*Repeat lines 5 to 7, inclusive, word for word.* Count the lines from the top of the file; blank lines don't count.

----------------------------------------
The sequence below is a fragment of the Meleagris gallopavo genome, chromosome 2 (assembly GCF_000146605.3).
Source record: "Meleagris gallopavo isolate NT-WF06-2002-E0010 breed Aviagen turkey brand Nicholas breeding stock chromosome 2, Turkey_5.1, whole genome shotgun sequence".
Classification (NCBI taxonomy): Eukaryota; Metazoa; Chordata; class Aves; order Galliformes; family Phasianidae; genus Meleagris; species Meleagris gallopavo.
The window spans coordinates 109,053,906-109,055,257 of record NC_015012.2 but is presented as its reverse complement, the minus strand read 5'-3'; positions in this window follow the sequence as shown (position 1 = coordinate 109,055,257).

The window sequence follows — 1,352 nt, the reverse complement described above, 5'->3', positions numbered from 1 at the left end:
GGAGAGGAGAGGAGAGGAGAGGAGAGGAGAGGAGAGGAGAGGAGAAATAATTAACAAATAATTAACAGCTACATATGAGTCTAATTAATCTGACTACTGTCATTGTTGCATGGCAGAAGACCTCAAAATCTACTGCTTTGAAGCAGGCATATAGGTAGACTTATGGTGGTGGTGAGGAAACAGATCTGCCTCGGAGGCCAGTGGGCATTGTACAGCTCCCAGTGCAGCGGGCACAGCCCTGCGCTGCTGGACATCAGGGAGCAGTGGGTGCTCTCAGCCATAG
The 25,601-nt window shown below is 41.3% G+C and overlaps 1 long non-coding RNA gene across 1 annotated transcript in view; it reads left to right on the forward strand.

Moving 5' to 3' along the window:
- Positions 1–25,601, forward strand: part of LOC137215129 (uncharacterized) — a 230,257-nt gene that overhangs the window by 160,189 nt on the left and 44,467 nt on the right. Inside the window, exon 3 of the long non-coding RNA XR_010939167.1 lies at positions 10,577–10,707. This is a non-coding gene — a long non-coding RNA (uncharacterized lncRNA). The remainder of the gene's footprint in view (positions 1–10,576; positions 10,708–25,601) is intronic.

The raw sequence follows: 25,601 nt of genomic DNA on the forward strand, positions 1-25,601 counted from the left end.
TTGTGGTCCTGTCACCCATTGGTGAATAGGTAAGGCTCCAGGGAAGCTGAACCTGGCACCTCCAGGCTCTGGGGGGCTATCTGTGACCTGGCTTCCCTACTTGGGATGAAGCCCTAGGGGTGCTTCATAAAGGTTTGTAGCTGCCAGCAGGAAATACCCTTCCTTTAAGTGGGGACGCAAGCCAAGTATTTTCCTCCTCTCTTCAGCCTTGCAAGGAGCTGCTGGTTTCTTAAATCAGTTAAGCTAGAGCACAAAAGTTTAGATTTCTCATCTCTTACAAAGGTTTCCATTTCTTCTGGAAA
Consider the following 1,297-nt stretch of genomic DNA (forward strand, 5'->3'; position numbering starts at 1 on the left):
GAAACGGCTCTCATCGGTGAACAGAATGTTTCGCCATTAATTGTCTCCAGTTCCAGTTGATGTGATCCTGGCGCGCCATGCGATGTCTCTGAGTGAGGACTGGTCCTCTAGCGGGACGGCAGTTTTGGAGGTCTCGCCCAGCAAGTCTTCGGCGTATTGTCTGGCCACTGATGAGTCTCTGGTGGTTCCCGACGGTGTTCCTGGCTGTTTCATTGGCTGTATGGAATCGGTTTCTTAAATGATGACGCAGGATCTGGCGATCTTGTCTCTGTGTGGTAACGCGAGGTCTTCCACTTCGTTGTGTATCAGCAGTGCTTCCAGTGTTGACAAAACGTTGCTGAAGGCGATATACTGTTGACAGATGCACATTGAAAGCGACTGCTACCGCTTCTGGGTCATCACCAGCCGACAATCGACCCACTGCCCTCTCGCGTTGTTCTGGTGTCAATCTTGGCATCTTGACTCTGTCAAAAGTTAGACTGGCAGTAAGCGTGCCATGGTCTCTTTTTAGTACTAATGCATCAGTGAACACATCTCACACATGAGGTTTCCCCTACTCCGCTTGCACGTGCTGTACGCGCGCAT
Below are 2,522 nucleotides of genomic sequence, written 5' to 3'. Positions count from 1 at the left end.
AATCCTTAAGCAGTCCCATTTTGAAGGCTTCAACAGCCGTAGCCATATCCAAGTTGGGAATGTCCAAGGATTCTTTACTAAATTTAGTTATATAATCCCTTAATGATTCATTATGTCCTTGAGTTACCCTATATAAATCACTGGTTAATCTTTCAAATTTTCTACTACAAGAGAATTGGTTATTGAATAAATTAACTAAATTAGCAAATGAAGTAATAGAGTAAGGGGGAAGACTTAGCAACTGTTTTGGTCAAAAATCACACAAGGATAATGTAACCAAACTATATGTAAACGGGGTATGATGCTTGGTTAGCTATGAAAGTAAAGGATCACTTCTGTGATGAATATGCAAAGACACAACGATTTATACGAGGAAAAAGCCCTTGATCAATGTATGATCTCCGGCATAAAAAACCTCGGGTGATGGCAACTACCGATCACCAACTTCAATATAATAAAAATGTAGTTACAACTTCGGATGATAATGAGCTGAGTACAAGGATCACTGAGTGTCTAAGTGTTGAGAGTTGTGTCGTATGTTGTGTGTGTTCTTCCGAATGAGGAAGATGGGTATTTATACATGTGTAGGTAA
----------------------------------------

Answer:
The window sequence follows — 1,352 nt, the reverse complement described above, 5'->3', positions numbered from 1 at the left end:
GGAGAGGAGAGGAGAGGAGAGGAGAGGAGAGGAGAGGAGAGGAGAAATAATTAACAAATAATTAACAGCTACATATGAGTCTAATTAATCTGACTACTGTCATTGTTGCATGGCAGAAGACCTCAAAATCTACTGCTTTGAAGCAGGCATATAGGTAGACTTATGGTGGTGGTGAGGAAACAGATCTGCCTCGGAGGCCAGTGGGCATTGTACAGCTCCCAGTGCAGCGGGCACAGCCCTGCGCTGCTGGACATCAGGGAGCAGTGGGTGCTCTCAGCCATAG
The 25,601-nt window shown below is 41.3% G+C and overlaps 1 long non-coding RNA gene across 1 annotated transcript in view; it reads left to right on the forward strand.